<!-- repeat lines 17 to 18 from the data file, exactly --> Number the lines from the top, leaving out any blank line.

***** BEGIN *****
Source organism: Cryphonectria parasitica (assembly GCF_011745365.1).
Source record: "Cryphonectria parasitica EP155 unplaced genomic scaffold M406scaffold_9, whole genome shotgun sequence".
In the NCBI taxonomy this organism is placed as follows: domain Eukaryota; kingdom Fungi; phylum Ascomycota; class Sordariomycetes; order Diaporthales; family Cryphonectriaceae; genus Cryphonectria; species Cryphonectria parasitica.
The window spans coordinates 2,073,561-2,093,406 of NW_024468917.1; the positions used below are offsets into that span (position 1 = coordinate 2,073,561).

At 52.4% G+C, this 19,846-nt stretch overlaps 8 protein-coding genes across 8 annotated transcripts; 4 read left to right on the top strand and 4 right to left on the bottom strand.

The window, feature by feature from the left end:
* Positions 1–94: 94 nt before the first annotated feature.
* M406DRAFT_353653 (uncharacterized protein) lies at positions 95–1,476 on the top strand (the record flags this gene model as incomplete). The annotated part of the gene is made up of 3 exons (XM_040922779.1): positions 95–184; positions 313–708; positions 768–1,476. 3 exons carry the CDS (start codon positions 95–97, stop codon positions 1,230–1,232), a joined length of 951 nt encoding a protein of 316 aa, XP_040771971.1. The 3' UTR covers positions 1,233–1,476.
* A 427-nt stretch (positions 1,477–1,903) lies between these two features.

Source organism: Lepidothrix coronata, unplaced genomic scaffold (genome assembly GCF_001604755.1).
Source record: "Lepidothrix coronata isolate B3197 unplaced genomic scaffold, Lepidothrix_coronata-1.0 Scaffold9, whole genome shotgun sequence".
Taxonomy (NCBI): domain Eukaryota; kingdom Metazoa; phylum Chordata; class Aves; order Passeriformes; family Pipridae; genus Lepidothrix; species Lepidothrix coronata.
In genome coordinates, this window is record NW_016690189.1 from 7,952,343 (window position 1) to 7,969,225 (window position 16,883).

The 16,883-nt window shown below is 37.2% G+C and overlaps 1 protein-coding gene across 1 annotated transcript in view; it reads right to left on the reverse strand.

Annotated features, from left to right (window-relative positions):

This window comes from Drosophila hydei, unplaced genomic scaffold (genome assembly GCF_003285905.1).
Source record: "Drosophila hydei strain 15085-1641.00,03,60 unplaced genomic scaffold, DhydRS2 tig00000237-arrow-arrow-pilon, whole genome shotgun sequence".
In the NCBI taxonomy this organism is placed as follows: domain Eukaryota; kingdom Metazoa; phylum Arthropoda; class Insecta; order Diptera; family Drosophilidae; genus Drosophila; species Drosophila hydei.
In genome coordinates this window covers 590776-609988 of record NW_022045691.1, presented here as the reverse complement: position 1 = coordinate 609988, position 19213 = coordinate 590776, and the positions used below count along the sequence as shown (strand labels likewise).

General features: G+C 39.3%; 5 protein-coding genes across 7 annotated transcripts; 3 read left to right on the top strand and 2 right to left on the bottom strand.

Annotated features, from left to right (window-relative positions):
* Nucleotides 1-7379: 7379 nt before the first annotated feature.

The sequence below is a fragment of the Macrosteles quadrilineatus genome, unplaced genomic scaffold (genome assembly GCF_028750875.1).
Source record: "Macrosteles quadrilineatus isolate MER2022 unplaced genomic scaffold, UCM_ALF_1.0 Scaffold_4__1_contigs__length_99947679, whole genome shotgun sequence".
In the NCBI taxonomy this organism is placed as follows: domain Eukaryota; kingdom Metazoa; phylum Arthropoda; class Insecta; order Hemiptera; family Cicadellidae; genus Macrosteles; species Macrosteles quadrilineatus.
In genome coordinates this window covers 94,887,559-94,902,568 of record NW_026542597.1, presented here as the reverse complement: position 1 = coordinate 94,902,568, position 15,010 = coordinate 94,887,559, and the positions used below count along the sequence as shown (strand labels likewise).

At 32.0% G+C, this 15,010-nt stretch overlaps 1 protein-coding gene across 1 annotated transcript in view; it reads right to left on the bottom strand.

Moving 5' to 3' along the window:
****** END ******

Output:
Source record: "Drosophila hydei strain 15085-1641.00,03,60 unplaced genomic scaffold, DhydRS2 tig00000237-arrow-arrow-pilon, whole genome shotgun sequence".
In the NCBI taxonomy this organism is placed as follows: domain Eukaryota; kingdom Metazoa; phylum Arthropoda; class Insecta; order Diptera; family Drosophilidae; genus Drosophila; species Drosophila hydei.